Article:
Did Michael Douglas take much persuading to revisit Gordon Gekko?
He wanted me to do it because it was a lifetime marker for him and he wanted to make the movie. So he approached me in 2006 with the producer. I loved him in the role. It's natural to him. I'm not saying he's Gordon Gekko, but certainly much more devoted to family than Gordon Gekko. But he certainly had those issues between money and time, and you feel Michael lived on a certain level in the ‘80s, he was much more that style. Then he changed over time. Now he's fighting for his life, so it's weird how life catches up with art sometimes.
I enjoyed your cameo [as an investor] in the film. Why did you decide to appear in a cameo?
I jumped in because I wanted Shia to have some older people who looked like they had some money. It was important to establish the rumour thing, that he have the weight, as a young man, to pass the rumours around. And you know what, with the internet and with the new blogging techniques and Twitter, you can do that. It's amazing, the amount of power of the word and false rumour that now exists.
Another cameo in the film is Charlie Sheen, who starred with Douglas in the original. How did that come about?
I asked Charlie to do it. He was shooting his TV series but managed to get to New York for one day. It was a bit rushed. He was freaked out when we shot because he hadn't been on a movie set for some while, he's used to TV shooting, so he had a hard time with the lines. He blew the lines, it was funny.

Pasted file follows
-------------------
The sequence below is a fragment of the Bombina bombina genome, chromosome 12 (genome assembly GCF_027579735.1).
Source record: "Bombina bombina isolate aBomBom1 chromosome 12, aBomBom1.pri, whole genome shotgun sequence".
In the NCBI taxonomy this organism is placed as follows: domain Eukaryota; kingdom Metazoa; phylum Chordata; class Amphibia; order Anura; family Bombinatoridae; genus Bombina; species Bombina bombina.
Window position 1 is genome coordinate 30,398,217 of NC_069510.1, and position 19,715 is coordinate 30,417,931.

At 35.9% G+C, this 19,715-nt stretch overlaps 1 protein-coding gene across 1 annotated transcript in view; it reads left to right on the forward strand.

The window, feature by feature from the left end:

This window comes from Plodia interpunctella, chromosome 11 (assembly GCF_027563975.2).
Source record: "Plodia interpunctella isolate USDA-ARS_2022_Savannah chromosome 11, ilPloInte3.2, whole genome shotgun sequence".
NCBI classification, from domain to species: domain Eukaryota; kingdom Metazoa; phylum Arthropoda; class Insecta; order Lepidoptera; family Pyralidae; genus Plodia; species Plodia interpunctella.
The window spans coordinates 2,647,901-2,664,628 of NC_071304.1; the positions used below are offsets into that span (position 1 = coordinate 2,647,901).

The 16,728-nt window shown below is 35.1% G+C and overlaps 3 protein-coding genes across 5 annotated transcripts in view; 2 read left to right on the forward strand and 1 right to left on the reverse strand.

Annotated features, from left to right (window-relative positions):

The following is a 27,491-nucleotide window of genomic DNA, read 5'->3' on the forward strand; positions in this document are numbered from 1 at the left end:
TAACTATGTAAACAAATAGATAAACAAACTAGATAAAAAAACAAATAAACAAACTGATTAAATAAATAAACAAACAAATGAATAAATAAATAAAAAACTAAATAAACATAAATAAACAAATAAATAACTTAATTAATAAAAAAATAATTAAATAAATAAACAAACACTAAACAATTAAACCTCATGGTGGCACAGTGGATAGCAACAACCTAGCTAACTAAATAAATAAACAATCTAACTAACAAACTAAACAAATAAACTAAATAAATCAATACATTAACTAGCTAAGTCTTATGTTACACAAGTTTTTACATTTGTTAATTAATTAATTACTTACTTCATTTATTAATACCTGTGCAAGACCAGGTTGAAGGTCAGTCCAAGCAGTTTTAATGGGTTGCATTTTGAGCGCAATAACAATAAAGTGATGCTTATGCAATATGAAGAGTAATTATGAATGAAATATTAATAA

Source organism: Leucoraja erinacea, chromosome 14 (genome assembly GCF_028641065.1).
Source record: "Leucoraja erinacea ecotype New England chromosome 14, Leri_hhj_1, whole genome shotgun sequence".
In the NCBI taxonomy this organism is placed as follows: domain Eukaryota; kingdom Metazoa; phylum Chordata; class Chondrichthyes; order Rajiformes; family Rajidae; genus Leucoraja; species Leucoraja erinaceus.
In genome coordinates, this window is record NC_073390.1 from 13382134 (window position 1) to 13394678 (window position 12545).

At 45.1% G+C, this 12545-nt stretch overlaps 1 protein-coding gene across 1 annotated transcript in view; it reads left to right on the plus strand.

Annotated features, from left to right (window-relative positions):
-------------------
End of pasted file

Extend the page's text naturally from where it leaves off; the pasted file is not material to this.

Can the new film have as much impact as the original?
Probably not because the time has changed. I’m proud of it, it's more ambitious, more ambiguous too, more characters. There are more platforms now than there was then. The concept of Wall Street was so covered to death in the 20 years since the film came out so people know much more about it. It's so covered I think it loses its novelty. That's okay, you don't always make films for novelty, you make them for the right reasons.
What's been the reaction of bankers?
I don't sense that the banking class has erupted in rage, they feel very flattered that it's accurate. The movie doesn't take a documentary approach, it deals in people. Everyone knows the bankers let us down.
What's the most excessive consumption that you've seen?
I’ve seen so much excess, it’s unbelievable. I’d say marketing campaigns on movies. I saw something at Cannes that is unbelievable, the red carpet is endless, the food is endless. The New York premiere was excessive but of course you can always say that is the movie business going back to the thirties. When you see it at every party you go to, groaning with food.
I do think the world’s richness, the concentration of wealth in the ‘90s and the ‘00s jumped. China is the biggest story of economic prosperity in the history of the world, India, Russia. The whole middle class system, the concept of reality television, that everyone is a princess, that you can have a home for free without earning any money is so Robin Hood distorted that it’s really fucked up. It’s crazy that you buy a house for nothing, for zero and not have anything, no collateral, that’s true excess. So where does it end?